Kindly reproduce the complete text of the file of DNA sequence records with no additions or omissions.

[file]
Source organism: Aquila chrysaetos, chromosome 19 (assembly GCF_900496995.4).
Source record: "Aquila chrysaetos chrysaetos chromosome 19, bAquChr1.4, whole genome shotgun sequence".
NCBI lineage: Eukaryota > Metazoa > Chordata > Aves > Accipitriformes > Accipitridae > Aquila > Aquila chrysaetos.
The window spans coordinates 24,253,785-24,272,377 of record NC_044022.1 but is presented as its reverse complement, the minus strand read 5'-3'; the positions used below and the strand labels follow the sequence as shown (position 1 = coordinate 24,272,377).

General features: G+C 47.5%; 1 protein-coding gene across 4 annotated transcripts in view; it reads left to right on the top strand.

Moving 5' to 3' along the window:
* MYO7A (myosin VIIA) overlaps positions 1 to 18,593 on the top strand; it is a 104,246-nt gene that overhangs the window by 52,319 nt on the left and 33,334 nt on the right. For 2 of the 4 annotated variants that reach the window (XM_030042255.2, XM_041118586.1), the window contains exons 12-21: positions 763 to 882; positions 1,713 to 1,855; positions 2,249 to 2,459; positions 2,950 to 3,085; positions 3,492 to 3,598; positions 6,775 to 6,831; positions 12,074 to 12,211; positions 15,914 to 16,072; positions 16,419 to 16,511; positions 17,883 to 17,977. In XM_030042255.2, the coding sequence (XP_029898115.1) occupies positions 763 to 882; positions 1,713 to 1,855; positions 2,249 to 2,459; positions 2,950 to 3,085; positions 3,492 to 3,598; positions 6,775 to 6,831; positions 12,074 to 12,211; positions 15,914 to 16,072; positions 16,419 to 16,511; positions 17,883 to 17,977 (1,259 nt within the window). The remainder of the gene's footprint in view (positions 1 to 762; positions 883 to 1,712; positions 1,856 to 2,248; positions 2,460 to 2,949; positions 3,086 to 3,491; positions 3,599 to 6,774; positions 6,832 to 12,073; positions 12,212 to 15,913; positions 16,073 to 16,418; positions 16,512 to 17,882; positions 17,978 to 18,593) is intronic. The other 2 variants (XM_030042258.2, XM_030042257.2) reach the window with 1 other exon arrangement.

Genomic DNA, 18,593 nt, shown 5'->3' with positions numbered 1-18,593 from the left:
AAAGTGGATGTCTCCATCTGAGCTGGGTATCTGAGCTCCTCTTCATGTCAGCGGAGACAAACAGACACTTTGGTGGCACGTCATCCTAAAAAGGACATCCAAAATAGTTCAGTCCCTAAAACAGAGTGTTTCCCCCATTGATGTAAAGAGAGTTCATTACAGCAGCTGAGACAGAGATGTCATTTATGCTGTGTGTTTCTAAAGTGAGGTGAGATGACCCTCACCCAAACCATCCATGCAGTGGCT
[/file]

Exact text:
Source organism: Aquila chrysaetos, chromosome 19 (assembly GCF_900496995.4).
Source record: "Aquila chrysaetos chrysaetos chromosome 19, bAquChr1.4, whole genome shotgun sequence".
NCBI lineage: Eukaryota > Metazoa > Chordata > Aves > Accipitriformes > Accipitridae > Aquila > Aquila chrysaetos.
The window spans coordinates 24,253,785-24,272,377 of record NC_044022.1 but is presented as its reverse complement, the minus strand read 5'-3'; the positions used below and the strand labels follow the sequence as shown (position 1 = coordinate 24,272,377).

General features: G+C 47.5%; 1 protein-coding gene across 4 annotated transcripts in view; it reads left to right on the top strand.

Moving 5' to 3' along the window:
* MYO7A (myosin VIIA) overlaps positions 1 to 18,593 on the top strand; it is a 104,246-nt gene that overhangs the window by 52,319 nt on the left and 33,334 nt on the right. For 2 of the 4 annotated variants that reach the window (XM_030042255.2, XM_041118586.1), the window contains exons 12-21: positions 763 to 882; positions 1,713 to 1,855; positions 2,249 to 2,459; positions 2,950 to 3,085; positions 3,492 to 3,598; positions 6,775 to 6,831; positions 12,074 to 12,211; positions 15,914 to 16,072; positions 16,419 to 16,511; positions 17,883 to 17,977. In XM_030042255.2, the coding sequence (XP_029898115.1) occupies positions 763 to 882; positions 1,713 to 1,855; positions 2,249 to 2,459; positions 2,950 to 3,085; positions 3,492 to 3,598; positions 6,775 to 6,831; positions 12,074 to 12,211; positions 15,914 to 16,072; positions 16,419 to 16,511; positions 17,883 to 17,977 (1,259 nt within the window). The remainder of the gene's footprint in view (positions 1 to 762; positions 883 to 1,712; positions 1,856 to 2,248; positions 2,460 to 2,949; positions 3,086 to 3,491; positions 3,599 to 6,774; positions 6,832 to 12,073; positions 12,212 to 15,913; positions 16,073 to 16,418; positions 16,512 to 17,882; positions 17,978 to 18,593) is intronic. The other 2 variants (XM_030042258.2, XM_030042257.2) reach the window with 1 other exon arrangement.

Genomic DNA, 18,593 nt, shown 5'->3' with positions numbered 1-18,593 from the left:
AAAGTGGATGTCTCCATCTGAGCTGGGTATCTGAGCTCCTCTTCATGTCAGCGGAGACAAACAGACACTTTGGTGGCACGTCATCCTAAAAAGGACATCCAAAATAGTTCAGTCCCTAAAACAGAGTGTTTCCCCCATTGATGTAAAGAGAGTTCATTACAGCAGCTGAGACAGAGATGTCATTTATGCTGTGTGTTTCTAAAGTGAGGTGAGATGACCCTCACCCAAACCATCCATGCAGTGGCT